Summer Rain and The Chesapeake Bay

I think we can all agree that water has been dumping into our local waterways and the Chesapeake Bay at an alarming rate this summer. Communities throughout the watershed have seen it with their own eyes, with major flooding events causing destruction of property and even loss of life. Maryland alone has experienced the rainiest and wettest year on record in more than a century, with 43 inches of rain falling in July through August. That is the most it’s rained since 1889. One begins to wonder just how much the precipitation has impacted the Chesapeake Bay.

 Photo by Chesapeake Bay Program

Photo by Chesapeake Bay Program

One of the biggest impacts has been on the Susquehanna River. The Susquehanna, which starts in Cooperstown, New York, flows through Pennsylvania, and reaches the Bay in Havre De Grace, Maryland, is the Chesapeake’s largest tributary. The Susquehanna provides half of the Bay’s fresh water and this year river levels have risen to record highs, which in turn has caused major flooding. So much so that Exelon Power, the company that superintends Conowingo Dam and sits on the Susquehanna River, opened the dam’s floodgates multiple times to relieve the pressure building behind the dam. As a result, the dam unleashed nutrient rich sediment and pollution. In the past, the Conowingo Dam was able to hold large quantities of sediment, but the reservoir has reached its capacity, so nutrient and sediment pollution is now making its way over the dam. According to Exelon, the recent amount of debris has been the largest in 20 years. In a statement, Exelon said to have removed 1,800 tons of trash from behind the dam and are still cleaning. When the dam is opened, pollution flows freely down into the Chesapeake, carrying everything from garbage to tree branches and trunks.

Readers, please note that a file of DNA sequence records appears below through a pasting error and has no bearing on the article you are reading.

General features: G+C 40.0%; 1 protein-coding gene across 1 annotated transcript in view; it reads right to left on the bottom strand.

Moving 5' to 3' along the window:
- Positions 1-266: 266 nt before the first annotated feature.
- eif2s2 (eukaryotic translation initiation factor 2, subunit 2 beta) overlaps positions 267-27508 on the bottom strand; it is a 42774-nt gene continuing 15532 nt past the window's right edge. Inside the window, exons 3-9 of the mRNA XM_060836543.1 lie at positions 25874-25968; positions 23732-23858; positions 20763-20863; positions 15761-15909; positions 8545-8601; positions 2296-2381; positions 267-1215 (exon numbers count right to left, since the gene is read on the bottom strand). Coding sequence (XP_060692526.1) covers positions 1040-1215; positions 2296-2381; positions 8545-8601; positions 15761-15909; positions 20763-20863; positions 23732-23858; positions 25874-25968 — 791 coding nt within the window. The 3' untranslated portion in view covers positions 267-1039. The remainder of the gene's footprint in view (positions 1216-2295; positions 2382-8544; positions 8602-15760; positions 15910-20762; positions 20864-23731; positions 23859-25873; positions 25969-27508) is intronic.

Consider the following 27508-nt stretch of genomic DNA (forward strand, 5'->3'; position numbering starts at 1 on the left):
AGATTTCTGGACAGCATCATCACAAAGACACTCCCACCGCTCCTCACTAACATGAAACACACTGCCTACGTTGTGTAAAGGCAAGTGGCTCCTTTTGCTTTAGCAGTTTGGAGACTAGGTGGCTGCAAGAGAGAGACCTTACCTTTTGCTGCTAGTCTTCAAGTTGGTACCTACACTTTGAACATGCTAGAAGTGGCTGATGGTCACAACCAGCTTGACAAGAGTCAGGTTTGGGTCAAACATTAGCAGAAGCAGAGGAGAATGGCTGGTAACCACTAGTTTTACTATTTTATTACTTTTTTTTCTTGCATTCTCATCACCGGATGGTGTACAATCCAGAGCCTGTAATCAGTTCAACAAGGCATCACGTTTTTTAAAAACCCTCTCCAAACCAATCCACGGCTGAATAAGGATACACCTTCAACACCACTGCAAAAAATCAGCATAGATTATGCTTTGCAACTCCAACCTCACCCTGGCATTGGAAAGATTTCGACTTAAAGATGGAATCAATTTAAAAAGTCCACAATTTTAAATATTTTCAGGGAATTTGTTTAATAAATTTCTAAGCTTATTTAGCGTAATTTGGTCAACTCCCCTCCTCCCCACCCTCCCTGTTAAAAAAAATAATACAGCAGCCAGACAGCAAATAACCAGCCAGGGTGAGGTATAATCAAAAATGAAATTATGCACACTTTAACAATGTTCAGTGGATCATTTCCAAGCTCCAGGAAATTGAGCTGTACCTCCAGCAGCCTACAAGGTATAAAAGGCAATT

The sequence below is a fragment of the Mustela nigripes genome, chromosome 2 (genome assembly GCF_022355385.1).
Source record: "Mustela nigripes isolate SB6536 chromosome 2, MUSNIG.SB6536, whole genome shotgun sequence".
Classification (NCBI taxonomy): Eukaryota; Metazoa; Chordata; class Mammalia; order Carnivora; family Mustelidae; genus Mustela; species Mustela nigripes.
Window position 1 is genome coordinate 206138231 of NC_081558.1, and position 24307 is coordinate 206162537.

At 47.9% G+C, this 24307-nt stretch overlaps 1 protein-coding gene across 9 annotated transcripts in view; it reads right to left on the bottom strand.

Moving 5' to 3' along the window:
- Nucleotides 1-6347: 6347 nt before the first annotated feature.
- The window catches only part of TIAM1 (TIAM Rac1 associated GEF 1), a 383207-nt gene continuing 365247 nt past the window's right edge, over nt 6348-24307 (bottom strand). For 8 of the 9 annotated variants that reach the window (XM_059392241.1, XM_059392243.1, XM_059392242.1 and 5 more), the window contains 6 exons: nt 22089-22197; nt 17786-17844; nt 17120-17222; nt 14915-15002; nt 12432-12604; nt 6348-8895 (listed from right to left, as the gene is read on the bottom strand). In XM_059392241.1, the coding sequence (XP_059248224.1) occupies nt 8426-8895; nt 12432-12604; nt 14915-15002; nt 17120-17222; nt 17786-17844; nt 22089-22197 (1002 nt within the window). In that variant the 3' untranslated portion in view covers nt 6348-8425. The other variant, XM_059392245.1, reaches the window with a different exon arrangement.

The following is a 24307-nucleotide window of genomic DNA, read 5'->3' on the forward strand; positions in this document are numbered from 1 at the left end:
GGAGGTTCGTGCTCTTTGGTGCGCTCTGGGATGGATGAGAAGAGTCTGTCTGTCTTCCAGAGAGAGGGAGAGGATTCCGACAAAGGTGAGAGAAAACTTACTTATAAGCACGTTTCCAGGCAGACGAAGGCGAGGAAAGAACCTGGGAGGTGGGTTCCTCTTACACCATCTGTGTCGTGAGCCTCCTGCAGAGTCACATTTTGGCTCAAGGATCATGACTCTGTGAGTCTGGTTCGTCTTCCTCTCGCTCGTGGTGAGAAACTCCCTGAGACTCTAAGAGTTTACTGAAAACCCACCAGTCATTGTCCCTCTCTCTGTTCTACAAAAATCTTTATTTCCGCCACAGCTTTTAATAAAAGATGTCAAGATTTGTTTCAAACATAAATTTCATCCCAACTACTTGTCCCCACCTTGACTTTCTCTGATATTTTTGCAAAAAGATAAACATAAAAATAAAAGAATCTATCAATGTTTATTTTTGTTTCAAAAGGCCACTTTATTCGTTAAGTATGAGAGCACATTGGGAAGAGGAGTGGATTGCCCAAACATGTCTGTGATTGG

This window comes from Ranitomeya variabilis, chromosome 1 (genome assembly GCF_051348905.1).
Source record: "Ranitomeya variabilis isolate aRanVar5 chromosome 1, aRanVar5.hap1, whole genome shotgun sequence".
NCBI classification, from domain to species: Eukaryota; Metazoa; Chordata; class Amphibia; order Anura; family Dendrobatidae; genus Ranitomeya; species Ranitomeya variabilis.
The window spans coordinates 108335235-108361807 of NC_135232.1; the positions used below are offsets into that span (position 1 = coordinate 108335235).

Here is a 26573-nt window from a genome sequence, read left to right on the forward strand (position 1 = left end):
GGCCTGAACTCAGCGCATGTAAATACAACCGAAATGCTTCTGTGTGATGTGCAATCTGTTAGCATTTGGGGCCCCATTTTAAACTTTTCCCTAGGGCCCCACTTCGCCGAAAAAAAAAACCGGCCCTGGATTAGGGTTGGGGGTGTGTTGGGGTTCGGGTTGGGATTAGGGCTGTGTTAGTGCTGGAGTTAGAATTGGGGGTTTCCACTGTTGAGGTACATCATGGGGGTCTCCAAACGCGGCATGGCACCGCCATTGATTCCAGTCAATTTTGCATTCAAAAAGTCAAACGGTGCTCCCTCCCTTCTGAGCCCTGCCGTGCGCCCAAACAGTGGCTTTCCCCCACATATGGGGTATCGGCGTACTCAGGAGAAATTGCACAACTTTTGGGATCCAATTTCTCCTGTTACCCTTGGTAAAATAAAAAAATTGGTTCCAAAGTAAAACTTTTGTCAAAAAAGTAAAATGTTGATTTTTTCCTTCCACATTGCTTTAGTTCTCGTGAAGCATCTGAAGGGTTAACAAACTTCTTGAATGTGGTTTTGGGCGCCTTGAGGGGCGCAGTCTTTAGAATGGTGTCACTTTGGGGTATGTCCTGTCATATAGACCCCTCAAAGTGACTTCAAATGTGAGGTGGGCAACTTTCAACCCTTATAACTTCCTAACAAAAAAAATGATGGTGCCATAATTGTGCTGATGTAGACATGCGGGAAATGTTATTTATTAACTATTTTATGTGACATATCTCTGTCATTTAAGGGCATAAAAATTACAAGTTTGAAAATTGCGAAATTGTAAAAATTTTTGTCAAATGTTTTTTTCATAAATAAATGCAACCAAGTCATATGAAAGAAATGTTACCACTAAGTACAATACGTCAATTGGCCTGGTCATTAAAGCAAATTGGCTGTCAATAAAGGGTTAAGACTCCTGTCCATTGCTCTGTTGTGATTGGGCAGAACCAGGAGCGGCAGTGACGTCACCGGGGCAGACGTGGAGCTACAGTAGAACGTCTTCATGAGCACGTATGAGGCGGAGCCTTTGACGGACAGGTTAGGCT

In addition to nutrient and trash pollution, the increased water is causing an issue many may not have considered. As an estuary, the Chesapeake receives its fresh water from its rivers and salt water from the Atlantic Ocean. Due to the all-time-high fresh water flow coming in from its tributaries, the Bay has seen a decrease in its salinity. This can pose a threat to plant and animal life, like oysters and blue crabs, which can only tolerate or thrive in certain water conditions.

 Photo by Matthew Beziat

Photo by Matthew Beziat

Huge rainstorms have proven time and time again how devastating it can be for organisms on land and under water. With heavy rainfall comes not only stormwater runoff but agriculture runoff as well; the single largest source of nutrient and sediment pollution entering the Bay. The excess of nutrients, such as nitrogen and phosphorus, that enter the Bay power the growth of algae blooms that block sunlight from reaching the underwater grasses. It robs the water of oxygen that plants and animals are dependent on to survive. The Bay’s underwater vegetation, where many blue crabs, fish and shellfish reside, is an indicator in determining the health of the Chesapeake Bay. Healthy underwater grasses provide food and habitat for animals, reduces shoreline erosion and improves overall water quality by slowing down the current and filtering sediment.

It will obviously take time for scientists to measure the full effects the rain has truly had on the Bay. In the meantime, let’s do all that we can to prevent any further damage from stormwater runoff by installing rain gardens, rain barrels, forest buffers, and implementing proper conservation practices. If you see trash, pick it up. It will end up somewhere it shouldn’t.  We can’t control the weather, but we can control our own actions.

Learn more about storm water runoff here.

Taylor Montford is the communications intern for the Choose Clean Water Coalition.